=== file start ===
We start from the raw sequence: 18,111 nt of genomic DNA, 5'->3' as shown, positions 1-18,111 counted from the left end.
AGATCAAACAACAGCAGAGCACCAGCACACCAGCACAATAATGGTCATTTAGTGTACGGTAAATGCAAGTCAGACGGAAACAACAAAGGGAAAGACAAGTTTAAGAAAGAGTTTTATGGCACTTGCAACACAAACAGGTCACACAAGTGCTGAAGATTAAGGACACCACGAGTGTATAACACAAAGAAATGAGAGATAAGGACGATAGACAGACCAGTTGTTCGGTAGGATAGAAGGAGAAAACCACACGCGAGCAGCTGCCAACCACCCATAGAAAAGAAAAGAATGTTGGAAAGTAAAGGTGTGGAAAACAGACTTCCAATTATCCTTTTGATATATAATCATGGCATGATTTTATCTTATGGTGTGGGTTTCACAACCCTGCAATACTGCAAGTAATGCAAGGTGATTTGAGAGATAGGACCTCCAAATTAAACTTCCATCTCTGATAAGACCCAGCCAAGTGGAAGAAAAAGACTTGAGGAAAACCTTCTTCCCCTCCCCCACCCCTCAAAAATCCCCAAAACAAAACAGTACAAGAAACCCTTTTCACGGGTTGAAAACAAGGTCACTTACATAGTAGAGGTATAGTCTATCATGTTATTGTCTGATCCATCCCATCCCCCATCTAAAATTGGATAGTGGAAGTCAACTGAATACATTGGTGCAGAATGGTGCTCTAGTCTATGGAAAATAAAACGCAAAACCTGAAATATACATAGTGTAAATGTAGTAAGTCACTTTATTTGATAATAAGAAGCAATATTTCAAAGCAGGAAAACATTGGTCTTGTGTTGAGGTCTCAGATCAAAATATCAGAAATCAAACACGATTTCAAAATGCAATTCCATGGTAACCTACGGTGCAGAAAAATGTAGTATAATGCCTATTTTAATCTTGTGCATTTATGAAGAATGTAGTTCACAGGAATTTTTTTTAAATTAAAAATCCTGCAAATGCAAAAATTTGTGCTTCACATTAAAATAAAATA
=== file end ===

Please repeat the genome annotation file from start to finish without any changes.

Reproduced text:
We start from the raw sequence: 18,111 nt of genomic DNA, 5'->3' as shown, positions 1-18,111 counted from the left end.
AGATCAAACAACAGCAGAGCACCAGCACACCAGCACAATAATGGTCATTTAGTGTACGGTAAATGCAAGTCAGACGGAAACAACAAAGGGAAAGACAAGTTTAAGAAAGAGTTTTATGGCACTTGCAACACAAACAGGTCACACAAGTGCTGAAGATTAAGGACACCACGAGTGTATAACACAAAGAAATGAGAGATAAGGACGATAGACAGACCAGTTGTTCGGTAGGATAGAAGGAGAAAACCACACGCGAGCAGCTGCCAACCACCCATAGAAAAGAAAAGAATGTTGGAAAGTAAAGGTGTGGAAAACAGACTTCCAATTATCCTTTTGATATATAATCATGGCATGATTTTATCTTATGGTGTGGGTTTCACAACCCTGCAATACTGCAAGTAATGCAAGGTGATTTGAGAGATAGGACCTCCAAATTAAACTTCCATCTCTGATAAGACCCAGCCAAGTGGAAGAAAAAGACTTGAGGAAAACCTTCTTCCCCTCCCCCACCCCTCAAAAATCCCCAAAACAAAACAGTACAAGAAACCCTTTTCACGGGTTGAAAACAAGGTCACTTACATAGTAGAGGTATAGTCTATCATGTTATTGTCTGATCCATCCCATCCCCCATCTAAAATTGGATAGTGGAAGTCAACTGAATACATTGGTGCAGAATGGTGCTCTAGTCTATGGAAAATAAAACGCAAAACCTGAAATATACATAGTGTAAATGTAGTAAGTCACTTTATTTGATAATAAGAAGCAATATTTCAAAGCAGGAAAACATTGGTCTTGTGTTGAGGTCTCAGATCAAAATATCAGAAATCAAACACGATTTCAAAATGCAATTCCATGGTAACCTACGGTGCAGAAAAATGTAGTATAATGCCTATTTTAATCTTGTGCATTTATGAAGAATGTAGTTCACAGGAATTTTTTTTAAATTAAAAATCCTGCAAATGCAAAAATTTGTGCTTCACATTAAAATAAAATA